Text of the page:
Wilson T King

“I DON’T EVER WANT TO HEAR ANOTHER CLOWN PLAYING a bunch of SRV and Clapton licks at warp speed over some Texas groove again,” exclaims Wilson T. King.
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“I DON’T EVER WANT TO HEAR ANOTHER CLOWN PLAYING a bunch of SRV and Clapton licks at warp speed over some Texas groove again,” exclaims Wilson T. King. The 39-year-old English guitarist, has turned heads and ruffled a few feathers among the blues cognoscenti with his first CD release, Follow Your First Mind [Interscope Digital], a startlingly deep, raw, and stark recording that breathes fresh life into the blues genre, while simultaneously acknowledging and paying respect to the tradition’s forebears.

King counts writer Charles Bukowski and painters Van Gogh and Caravaggio as influences, and cites astral projection and quantum physics as having informed his music. Deep stuff, yes, but most definitely in keeping with his penchant for pushing the blues envelope in fresh and exciting directions. King spent years slogging it out making records with British indie rock bands, playing myriad venues throughout England, Europe, and the U.S.—but the deep blues was never far away and eventually called him back home.

What was it about the guitar that first pulled you in, and who were your influences?

I can remember being five years old and playing the Allman Brothers’ At the Fillmore East. That was the beginning of my journey with both the blues and the guitar. I realized from an early age that you can’t fake the blues, and that’s what pulled me in. Then, when I was around 12, it was Jimi Hendrix who for the next five years was stuck on my turntable. My other influences were ’60s and ’70s Clapton, Santana, David Gilmour, Buddy Guy, and the three Kings. As for their influence on my playing, I do a lot of wild but accurate bending like Hendrix, Gilmour, and Albert King.

Is it true that you view the blues as a sort of cosmic force?

To me the blues is in everything. It’s a force and energy that gets the neural networks and the heart resonating as one. It is in Bukowski’s poetry and Caravaggio’s paintings. It’s not something we invented— it’s an energy the early blues players discovered. It’s one of pure escape and exhilaration, and it just reinforces my belief that the blues, along with all great art, is our greatest contribution to history. Hendrix’s “Machine Gun-Part 2,” for example, seems so otherworldly, but at the same time you know he is down in the vortex kicking the dark into the light. The guy was a one-man Hadron Collider, smashing atoms with his Strat and Marshall. John Coltrane with “A Love Supreme,” and Van Gogh on his canvases, are similar in that they managed a duality of expression. That’s the feeling that I have always tried to tap into as a songwriter and guitarist, and it comes straight from the blues. “Vigilante Man,” from my CD, has that deep, dark vibe.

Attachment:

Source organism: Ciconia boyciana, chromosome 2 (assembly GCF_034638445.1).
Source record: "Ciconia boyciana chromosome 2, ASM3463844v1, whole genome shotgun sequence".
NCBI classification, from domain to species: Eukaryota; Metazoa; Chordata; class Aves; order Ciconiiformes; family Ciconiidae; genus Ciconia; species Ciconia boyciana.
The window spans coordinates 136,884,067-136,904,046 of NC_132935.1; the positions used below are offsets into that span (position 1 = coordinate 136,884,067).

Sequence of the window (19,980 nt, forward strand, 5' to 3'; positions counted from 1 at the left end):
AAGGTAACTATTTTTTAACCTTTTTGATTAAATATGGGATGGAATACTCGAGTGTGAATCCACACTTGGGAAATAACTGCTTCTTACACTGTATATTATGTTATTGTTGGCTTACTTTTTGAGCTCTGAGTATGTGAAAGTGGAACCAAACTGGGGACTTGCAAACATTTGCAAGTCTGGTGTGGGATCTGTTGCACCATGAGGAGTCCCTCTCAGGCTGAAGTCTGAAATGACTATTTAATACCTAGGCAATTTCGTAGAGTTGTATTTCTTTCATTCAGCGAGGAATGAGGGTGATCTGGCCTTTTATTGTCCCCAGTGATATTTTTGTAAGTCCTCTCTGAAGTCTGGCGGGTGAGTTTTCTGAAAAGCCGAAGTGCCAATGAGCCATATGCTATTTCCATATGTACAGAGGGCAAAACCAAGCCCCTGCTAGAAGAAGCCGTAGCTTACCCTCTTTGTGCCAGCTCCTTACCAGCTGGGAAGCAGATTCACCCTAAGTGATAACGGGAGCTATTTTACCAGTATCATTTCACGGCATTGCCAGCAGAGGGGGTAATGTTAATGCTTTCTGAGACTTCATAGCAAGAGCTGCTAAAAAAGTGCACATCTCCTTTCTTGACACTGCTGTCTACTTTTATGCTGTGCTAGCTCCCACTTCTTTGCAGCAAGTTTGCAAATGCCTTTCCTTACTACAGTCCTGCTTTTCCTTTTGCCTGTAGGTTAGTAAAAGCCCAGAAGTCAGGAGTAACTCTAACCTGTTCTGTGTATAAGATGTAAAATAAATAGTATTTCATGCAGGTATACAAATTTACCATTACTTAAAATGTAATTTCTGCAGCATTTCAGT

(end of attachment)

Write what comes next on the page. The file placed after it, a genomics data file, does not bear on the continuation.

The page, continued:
You have said that you reject the “karaoke” aspects of modern blues.

Blues has become highly constrained, like classical music. It’s the fake growling-likea- bear blues voice; the endless “Crossroads,” “Goin’ Down,” and “Red House” rewrites; the terrible lyrics; and the lack of original ideas that I dislike. I love those songs, but how about doing something original? The blues to me was always about taking risks and kicking open new musical doors, which is why I tried to make a record that looks forward. For example, for the track “Hurricane,” I wrote a Radiohead-style bass line, but the guitar is total blues.

To help me avoid the clichés that all of us tend to fall into as soon as we pick up a guitar, I try to start with a great lyric and/or bass line, which will inspire my guitar playing to new heights. Some of the guitar playing on the album is wild and very freeform, and some is super controlled, but it all began with the lyrics and the bass lines. Beyond that, I’m very open-minded about the writing process, and some of the songs come from jams and are recorded real quickly.

What are your main guitars?